Grep command in linux – Get a grip on it

 grep command in linuxLinux was created by software enthusiasts who wanted to make it available to all for free. The source code was also kept open so that anyone can contribute to it. A Linux loving community was formed which worked on it relentlessly to make it a strong and robust operating system. These people have added commands that made Linux very powerful and popular.

Grep is one such command in Linux which as a user you will find very helpful. Let us see how grep can be used to make your work easier. We assume you have a basic knowledge of Linux. If not, we recommend you first go through this simple Linux crash course.

The history of grep

This command was originally created for the UNIX operating system but later on was applicable to all Unix-based OS and finds particular use in Linux. The name grep comes from the ed command, g/re/p, which stands for “globally search a regular expression and print”. This is pretty much what grep does: it searches for a string or expression and prints all matching lines. We do this type of searches in Windows also, but that just shows you the files. Grep gives you many more options worth exploring. Let’s have a look through them.

How to use grep

The grep command searches files which are specified as arguments. If you do not specify any argument, it searches the standard input of the program. Grep has been programmed to return the results on the standard output, but it also provides options to specify specific mode of operation.

Syntax of grep

Grep takes the following form,

>grep [options] pattern [file]

Let’s understand this better with an example.

        >grep berry fruits.txt

In the above command, we search for all lines in the file, fruits.txt that contain the word berry. When using grep, you need to keep in mind the default behavior of the command. The word boundaries are not considered and hence lines that contain strawberry or blueberry will also be included. You must keep in mind that the function is case sensitive by default and so lines that contain “Berry” will not be included in the result.

It is possible to search in multiple files. This is achieved either by typing the file names one after another with gaps in between or with the use of wild characters also. For example, to search for apple in files, fruit.txt, fruitlist.txt and recipe.txt, the command would be,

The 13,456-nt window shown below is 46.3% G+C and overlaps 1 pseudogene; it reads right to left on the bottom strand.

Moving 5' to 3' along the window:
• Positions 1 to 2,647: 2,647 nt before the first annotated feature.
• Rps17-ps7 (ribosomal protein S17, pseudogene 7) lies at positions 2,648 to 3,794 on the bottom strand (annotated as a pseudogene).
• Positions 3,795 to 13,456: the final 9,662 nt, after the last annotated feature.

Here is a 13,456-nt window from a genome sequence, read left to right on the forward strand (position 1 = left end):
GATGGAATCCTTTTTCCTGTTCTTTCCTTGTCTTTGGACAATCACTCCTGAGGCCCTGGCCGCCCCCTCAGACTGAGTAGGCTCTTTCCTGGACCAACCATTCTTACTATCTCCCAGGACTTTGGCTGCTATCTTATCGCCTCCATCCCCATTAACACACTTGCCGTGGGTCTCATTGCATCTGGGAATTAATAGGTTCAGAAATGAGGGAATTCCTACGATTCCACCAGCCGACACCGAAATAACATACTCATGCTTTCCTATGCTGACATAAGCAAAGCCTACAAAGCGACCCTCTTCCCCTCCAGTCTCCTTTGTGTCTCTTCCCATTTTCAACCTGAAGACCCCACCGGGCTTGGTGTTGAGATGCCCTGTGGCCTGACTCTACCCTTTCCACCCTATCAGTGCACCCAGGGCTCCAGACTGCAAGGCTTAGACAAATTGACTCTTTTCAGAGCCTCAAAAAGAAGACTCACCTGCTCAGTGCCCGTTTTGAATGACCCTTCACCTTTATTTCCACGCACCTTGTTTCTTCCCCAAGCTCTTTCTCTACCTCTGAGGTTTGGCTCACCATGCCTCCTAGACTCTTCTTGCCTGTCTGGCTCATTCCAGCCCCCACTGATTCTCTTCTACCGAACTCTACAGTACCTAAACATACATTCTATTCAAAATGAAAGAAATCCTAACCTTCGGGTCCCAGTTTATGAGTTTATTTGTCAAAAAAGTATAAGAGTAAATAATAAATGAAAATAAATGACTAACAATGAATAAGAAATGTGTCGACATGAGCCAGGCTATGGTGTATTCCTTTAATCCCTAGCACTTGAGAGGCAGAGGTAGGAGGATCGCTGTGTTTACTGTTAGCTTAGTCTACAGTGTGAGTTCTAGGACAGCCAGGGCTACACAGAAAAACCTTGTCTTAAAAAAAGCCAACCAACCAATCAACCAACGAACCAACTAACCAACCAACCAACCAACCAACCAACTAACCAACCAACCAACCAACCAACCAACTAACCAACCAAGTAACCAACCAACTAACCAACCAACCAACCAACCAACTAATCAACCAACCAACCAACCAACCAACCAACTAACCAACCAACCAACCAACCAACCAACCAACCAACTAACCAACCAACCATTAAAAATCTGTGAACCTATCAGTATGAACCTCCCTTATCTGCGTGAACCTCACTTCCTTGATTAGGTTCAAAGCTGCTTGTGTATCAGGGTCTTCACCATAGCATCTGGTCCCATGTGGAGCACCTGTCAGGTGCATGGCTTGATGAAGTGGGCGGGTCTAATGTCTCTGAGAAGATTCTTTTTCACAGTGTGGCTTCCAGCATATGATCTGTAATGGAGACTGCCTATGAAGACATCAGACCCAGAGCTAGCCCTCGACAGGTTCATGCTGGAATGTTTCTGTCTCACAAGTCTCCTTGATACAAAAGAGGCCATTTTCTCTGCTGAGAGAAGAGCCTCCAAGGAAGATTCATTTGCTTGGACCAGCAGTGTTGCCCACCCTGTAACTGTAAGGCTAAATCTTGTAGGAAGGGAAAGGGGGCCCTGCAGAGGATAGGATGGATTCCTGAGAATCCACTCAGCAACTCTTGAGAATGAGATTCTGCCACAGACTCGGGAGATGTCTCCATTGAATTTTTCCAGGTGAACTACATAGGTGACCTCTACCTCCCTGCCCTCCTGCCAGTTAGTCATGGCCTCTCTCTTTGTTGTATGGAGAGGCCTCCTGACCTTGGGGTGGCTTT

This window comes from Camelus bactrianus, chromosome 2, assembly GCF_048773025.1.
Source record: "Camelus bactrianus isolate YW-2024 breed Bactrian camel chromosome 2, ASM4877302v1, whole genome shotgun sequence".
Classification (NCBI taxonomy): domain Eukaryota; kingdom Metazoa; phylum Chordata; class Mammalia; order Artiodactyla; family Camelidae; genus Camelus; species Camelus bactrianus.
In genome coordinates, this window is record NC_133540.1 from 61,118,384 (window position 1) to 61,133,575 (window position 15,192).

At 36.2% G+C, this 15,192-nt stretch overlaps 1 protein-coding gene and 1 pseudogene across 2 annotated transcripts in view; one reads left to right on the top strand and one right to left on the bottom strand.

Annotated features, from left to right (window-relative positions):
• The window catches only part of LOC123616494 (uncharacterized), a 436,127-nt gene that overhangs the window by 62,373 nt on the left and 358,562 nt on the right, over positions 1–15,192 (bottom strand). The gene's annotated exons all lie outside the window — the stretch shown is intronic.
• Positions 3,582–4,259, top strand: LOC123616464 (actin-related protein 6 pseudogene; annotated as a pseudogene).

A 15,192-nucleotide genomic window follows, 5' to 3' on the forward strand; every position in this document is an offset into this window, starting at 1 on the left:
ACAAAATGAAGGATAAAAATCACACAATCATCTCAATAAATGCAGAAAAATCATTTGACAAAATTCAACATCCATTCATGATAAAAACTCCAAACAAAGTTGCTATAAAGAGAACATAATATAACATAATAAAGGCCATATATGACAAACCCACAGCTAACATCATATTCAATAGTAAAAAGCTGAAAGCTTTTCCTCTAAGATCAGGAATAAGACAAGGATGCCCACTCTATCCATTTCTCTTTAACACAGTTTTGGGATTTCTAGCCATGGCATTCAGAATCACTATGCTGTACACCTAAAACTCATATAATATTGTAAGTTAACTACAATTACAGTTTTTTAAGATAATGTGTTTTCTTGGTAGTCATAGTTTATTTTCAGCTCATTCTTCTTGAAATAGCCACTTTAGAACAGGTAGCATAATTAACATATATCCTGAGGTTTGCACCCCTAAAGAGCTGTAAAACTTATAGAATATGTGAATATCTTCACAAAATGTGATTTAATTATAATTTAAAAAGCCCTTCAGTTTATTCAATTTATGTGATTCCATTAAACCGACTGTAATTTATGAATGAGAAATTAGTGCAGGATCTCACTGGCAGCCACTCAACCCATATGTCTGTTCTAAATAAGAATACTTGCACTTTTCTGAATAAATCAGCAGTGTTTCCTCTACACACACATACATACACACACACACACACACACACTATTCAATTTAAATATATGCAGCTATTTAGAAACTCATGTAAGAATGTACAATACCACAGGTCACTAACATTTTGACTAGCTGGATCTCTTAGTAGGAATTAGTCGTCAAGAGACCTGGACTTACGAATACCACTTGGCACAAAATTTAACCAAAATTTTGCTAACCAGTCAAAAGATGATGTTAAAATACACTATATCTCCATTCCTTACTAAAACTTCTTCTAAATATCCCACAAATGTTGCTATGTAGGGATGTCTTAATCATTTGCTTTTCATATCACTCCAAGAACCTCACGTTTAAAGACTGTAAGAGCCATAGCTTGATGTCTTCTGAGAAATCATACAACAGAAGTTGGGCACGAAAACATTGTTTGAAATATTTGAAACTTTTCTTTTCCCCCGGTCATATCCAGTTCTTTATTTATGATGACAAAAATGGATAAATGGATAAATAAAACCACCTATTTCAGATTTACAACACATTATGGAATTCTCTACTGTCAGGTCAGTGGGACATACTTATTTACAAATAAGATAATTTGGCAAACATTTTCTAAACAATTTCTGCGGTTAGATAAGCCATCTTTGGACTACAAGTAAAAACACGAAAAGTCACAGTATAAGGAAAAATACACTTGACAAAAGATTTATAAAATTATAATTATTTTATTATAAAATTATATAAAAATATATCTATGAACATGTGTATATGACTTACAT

>grep berry fruits.txt fruitlist.txt recipe.txt

The wild characters can also be used with grep. Suppose you want to find the word, “berry” in all the files. In that case, the syntax would be,

>grep berry *.txt

Override the case sensitivity with the option i

As mentioned previously that the grep command is case sensitive. You can override this feature by using the –i option. Let us see how this option is used.

>grep –i Tom Namelist.txt

With this option the grep will search for Tom, tom, TOM and all other combinations.

Match exact words with grep

You can also force this command to match whole words, i.e., for our first example you can make it search for only berry without returning lines that contain blueberry or strawberry. –w option allows you to achieve this.

        >grep –w berry fruitlist.txt

Match exact lines with grep

Similar to matching words, grep can match exact lines also. –x is the option you have to use in such cases.

        >grep –x “berry is good” fruitlist.txt

Use grep recursively

Grep is very flexible and can be to search through sub directories also with the –r options

        >grep –r Tom /etc/namelist

Count the number of occurrences

Other than finding lines that match the string, you may want to find out the number of times the string occurs. The –c option helps you in this.

        >grep –c berry fruitlist.txt

Find the number of the lines that matched your search

You can also find out the number of the lines that matched the string with the help of the –n option.

>grep –n berry fruitlist.txt

Invert match

Grep is very flexible, as you no doubt can see. Let’s look at one more option that is used quite frequently. You can return lines from files that do not match the search string with the help of grep. This is called reverse match and it can be done by using the  –v option.

        >grep –v berry fruitlist.txt

This command line will show you all the lines that do not contain the string ‘berry”.

List of matching files

You may be interested to know the files that contain a particular string rather than the individual lines. In such a situation, you can use –l option.

        >grep –l main *.txt

This command will show you all the files in the directory that contain the text main.

Colorful display

It is also possible to display the result in colors. The colors option is available for this which

>grep — color fruits /etc/fruits/fruitlist

Apart from these, you can perform a variety of operations with grep. It is really an interesting command to explore. We haven’t quite gotten into redirecting the output in different ways. With the massive amount of detail Linux lets get into, it is not possible to include all the options in this article. Just use the ‘man’ command to get all the options, along with info on how to use them.

>man grep

We hope that this tutorial gives you a fair idea of the grep function and all its options. Unlike Windows, the commands in Linux are finer and can take a while to master them. With a little bit extra effort, you’ll also be able to set up your own Linux server.